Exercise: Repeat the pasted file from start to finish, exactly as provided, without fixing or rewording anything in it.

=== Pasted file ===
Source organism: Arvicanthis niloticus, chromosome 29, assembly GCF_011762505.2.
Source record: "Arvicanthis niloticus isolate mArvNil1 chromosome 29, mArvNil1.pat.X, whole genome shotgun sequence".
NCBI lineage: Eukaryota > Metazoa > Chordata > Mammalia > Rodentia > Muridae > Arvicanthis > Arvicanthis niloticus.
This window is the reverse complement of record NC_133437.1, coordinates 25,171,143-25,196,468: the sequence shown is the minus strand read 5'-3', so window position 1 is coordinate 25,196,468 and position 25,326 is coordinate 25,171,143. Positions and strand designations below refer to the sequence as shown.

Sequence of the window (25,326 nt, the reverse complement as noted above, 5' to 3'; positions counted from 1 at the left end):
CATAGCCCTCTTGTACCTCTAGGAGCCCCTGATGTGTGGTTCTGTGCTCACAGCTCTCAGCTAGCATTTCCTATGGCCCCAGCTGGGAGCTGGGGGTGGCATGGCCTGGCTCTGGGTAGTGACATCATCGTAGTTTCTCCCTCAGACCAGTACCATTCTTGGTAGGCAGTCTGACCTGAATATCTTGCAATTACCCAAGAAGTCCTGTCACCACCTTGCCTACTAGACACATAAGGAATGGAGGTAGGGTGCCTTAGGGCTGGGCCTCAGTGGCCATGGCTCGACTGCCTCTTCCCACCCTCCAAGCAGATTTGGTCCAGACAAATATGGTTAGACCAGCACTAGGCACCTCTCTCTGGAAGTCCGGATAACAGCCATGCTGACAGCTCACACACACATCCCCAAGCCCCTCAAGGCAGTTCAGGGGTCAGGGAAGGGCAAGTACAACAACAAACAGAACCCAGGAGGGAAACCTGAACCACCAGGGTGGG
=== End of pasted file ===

Source organism: Arvicanthis niloticus, chromosome 29, assembly GCF_011762505.2.
Source record: "Arvicanthis niloticus isolate mArvNil1 chromosome 29, mArvNil1.pat.X, whole genome shotgun sequence".
NCBI lineage: Eukaryota > Metazoa > Chordata > Mammalia > Rodentia > Muridae > Arvicanthis > Arvicanthis niloticus.
This window is the reverse complement of record NC_133437.1, coordinates 25,171,143-25,196,468: the sequence shown is the minus strand read 5'-3', so window position 1 is coordinate 25,196,468 and position 25,326 is coordinate 25,171,143. Positions and strand designations below refer to the sequence as shown.

Sequence of the window (25,326 nt, the reverse complement as noted above, 5' to 3'; positions counted from 1 at the left end):
CATAGCCCTCTTGTACCTCTAGGAGCCCCTGATGTGTGGTTCTGTGCTCACAGCTCTCAGCTAGCATTTCCTATGGCCCCAGCTGGGAGCTGGGGGTGGCATGGCCTGGCTCTGGGTAGTGACATCATCGTAGTTTCTCCCTCAGACCAGTACCATTCTTGGTAGGCAGTCTGACCTGAATATCTTGCAATTACCCAAGAAGTCCTGTCACCACCTTGCCTACTAGACACATAAGGAATGGAGGTAGGGTGCCTTAGGGCTGGGCCTCAGTGGCCATGGCTCGACTGCCTCTTCCCACCCTCCAAGCAGATTTGGTCCAGACAAATATGGTTAGACCAGCACTAGGCACCTCTCTCTGGAAGTCCGGATAACAGCCATGCTGACAGCTCACACACACATCCCCAAGCCCCTCAAGGCAGTTCAGGGGTCAGGGAAGGGCAAGTACAACAACAAACAGAACCCAGGAGGGAAACCTGAACCACCAGGGTGGG